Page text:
“He has the physique, the character and the fitness for it. I am certainly not afraid he could handle that level.” Manchester United’s chief scout Jim Lawlor saw Strootman in action against Russia during the Under-21 Championships, although, as yet, new Red Devils chief David Moyes is yet to make a move. “Kevin has ambition but it is not in my hands,” said Dekker. “From PSV it would have to be a step up to a good club. “It is not simple though because the price will be expensive and not many teams can afford him. “The clubs know what he can do now. It is up to them whether they want to reach an agreement with PSV and take him.” Kevin Strootman’s heart remains set on a move to the Premier League, despite interest from across Europe. Press Association The PSV Eindhoven midfielder has already won 18 caps for Holland, skippering his country in their World Cup qualifying win over Romania in March. Strootman has just returned from Israel when he led his country to the semi-finals of the European Under-21 Championship. Serie A heavyweights Napoli are the latest to declare an interest and Strootman’s agent Chiel Dekker has also confirmed clubs from France and Russia have expressed a liking for the 23-year-old. However, Strootman wants to play in the Premier League. “He is focussed on England because that would suit his style,” said Dekker.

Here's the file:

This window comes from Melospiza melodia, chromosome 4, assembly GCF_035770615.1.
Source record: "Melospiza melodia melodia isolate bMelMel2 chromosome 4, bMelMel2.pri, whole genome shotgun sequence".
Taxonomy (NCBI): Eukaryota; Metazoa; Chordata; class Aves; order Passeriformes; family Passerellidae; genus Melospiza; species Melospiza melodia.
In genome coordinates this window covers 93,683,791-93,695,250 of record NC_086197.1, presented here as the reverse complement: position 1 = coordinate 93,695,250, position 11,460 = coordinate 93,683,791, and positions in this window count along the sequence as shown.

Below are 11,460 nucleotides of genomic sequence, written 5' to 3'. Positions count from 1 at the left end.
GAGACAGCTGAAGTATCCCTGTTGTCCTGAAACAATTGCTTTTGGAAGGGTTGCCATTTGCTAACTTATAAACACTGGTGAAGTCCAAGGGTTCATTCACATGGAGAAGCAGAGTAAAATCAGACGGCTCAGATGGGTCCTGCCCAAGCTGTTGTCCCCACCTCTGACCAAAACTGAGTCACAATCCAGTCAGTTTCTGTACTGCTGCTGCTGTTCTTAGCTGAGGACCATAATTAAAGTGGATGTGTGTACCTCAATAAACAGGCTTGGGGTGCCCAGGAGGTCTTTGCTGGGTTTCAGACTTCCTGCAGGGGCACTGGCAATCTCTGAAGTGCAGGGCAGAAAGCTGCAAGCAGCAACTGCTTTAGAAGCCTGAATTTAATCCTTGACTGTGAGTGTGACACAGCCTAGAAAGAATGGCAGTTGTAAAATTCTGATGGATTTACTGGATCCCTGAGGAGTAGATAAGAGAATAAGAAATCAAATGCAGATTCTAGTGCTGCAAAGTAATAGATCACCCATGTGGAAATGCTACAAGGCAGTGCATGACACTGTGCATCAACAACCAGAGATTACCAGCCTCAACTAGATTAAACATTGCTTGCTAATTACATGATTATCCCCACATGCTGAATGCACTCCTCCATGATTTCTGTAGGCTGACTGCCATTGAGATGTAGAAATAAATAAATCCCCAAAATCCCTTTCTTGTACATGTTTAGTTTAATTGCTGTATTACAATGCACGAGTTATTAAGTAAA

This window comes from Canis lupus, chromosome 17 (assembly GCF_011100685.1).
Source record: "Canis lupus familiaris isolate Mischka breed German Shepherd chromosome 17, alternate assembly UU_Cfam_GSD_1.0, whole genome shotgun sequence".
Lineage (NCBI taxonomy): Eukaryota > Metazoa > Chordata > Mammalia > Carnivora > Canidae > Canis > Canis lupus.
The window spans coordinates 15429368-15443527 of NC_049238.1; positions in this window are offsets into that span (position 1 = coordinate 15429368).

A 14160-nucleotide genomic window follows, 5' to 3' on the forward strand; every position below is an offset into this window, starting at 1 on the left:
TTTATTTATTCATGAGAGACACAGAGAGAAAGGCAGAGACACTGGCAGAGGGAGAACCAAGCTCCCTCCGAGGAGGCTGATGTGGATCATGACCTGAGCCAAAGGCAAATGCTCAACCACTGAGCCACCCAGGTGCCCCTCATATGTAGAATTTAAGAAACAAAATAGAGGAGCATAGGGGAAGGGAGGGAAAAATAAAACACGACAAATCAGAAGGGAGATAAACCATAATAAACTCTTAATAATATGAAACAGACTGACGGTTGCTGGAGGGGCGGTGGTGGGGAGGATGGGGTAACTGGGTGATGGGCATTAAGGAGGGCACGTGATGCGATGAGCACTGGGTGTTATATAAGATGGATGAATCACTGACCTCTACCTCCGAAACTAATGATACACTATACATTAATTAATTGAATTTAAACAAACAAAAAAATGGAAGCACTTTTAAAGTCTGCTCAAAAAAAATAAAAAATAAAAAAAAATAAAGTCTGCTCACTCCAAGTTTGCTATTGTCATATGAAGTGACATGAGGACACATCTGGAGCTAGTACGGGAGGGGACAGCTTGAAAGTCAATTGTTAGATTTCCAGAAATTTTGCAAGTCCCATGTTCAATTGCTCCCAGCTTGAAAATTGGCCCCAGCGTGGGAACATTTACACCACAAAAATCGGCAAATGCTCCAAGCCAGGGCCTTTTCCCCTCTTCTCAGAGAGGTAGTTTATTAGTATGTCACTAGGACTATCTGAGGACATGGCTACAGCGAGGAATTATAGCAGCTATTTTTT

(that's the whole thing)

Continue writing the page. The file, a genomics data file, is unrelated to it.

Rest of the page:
“They put the ball in Kyrie’s hands,” Young said. “As you can see, he had 37 tonight. When they put the ball in that guy’s hands, he makes things happen. He made some tough shots, and I think that was the ending factor for us.”That dynamic is not going to change. The Pacers go back to Indiana licking their wounds, having suffered brutal droughts in both games. They had chances to win both games, and hope remains that returning to their home floor will push them to play a more complete 48 minutes.But no matter how much they improve at home, that fourth quarter will be lingering. That’s where the Celtics can control this series, and the Pacers just don’t seem to have the manpower to address that. BOSTON — There was a moment, with 5:25 to play in Game 2 of the Celtics-Pacers Eastern Conference playoff series, when you could almost see Pacers coach Nate McMillan’s heart break.McMillan had his hand out as soon as Boston guard Kyrie Irving took a pass on the left wing from Terry Rozier. Irving had an open look from about 26 feet away and stepped cleanly into a jumper as McMillan implored big man Myles Turner to come and contest. It was no use. NBA PLAYOFFS 2019:Full schedule | Picks from first round to FinalsIrving launched the shot and McMillan, standing behind him, began calling a timeout even before the shot went down.WE REPEAT, KYRIE IS 🔥🔥🔥🔥🔥 pic.twitter.com/2SlBKPyxqc— Boston Celtics (@celtics) April 18, 2019The shot gave Irving eight points in the fourth quarter (he had 37 in the game) and gave Boston its first lead as the Celtics came back from a 12-point deficit to win 99-91 and take a 2-0 series lead. It also gave an indication of just how steep a hill the Pacers have to climb in this series — it will be won and lost in the fourth quarter, and they’re simply overmatched in late-game situations.”Irving is the guy that initiates most of that,” McMillan said. “He’s a hard cover. When he is breaking you down and you’re forced to have to help, he is finding guys on the perimeter, in transition. Then they’re hurting us with 3s. You try to keep it in front, keep the ball in front, so that you don’t have to collapse and give as much help and you can stay with the perimeter to guard the 3 and rebound the ball.”But that’s hard when you are sitting out there on an island by yourself, trying to keep Irving in front of you.”The Pacers did try to trap Irving and get the ball out of his hands after that shot. But the Celtics are loaded with fourth-quarter options.They start with Irving, as McMillan said, and bait defenses into overreacting on the many herks and jerks of his drives to the rim. That allows Irving to move the ball and get Jayson Tatum (10 of his 26 points in the fourth) involved. Or Gordon Hayward (six points in the fourth). Or Al Horford (four in the fourth). End result: a 31-12 Celtics fourth-quarter advantage that left the Pacers frustrated through and through. They committed two turnovers in the final 12 seconds, struggling to even get the ball inbounded.The Pacers just… threw the game away pic.twitter.com/QJjuc22I9W— Dime (@DimeUPROXX) April 18, 2019So it has gone for the Pacers in the last few months — the effort is there and the games are close, but when the stretch run hits and the game is to be won or lost, Indiana has nowhere to turn.”There’s always been one quarter that kills us in the second half. It’s either the third or fourth quarter,” forward Thaddeus Young said. “It was the third quarter [in Game 1] and as you can see, tonight it was the fourth. We only scored 12 points and they scored 31. It’s always tough. We are getting good looks and the shots are not falling… “The biggest thing, like I’ve always said, is we got to put together a 48-minute game, and we haven’t been able to do that.”This has been the issue for the Pacers since losing star guard Victor Oladipo to a ruptured quad tendon in January. Before Oladipo was injured, Indiana was the best team in the league in net rating, plus-29.5, during clutch situations (games within five points with five minutes to play) with a 14-6 record.After Oladipo went down, the Pacers were 21st in clutch net rating, minus-7.3.”What can you do?” point guard Darren Collison said. “Victor is not here. It’s up to us here to make up for that.”MORE: Today’s NBA scores, updates, TV scheduleBut things get much easier for the Celtics in close games, with a star like Irving who can knock down 3-pointers and always manages to get a decent look at the rim when he drives, no matter how many contortions of his body are required en route.The Pacers don’t have that. They were 4 for 17 in the fourth quarter on Wednesday, with leading scorer Bojan Bogdanovic logging six points on 2-for-6 shooting and Wesley Matthews making just 1 of 4.Young summed up the Celtics’ late-game strategy neatly.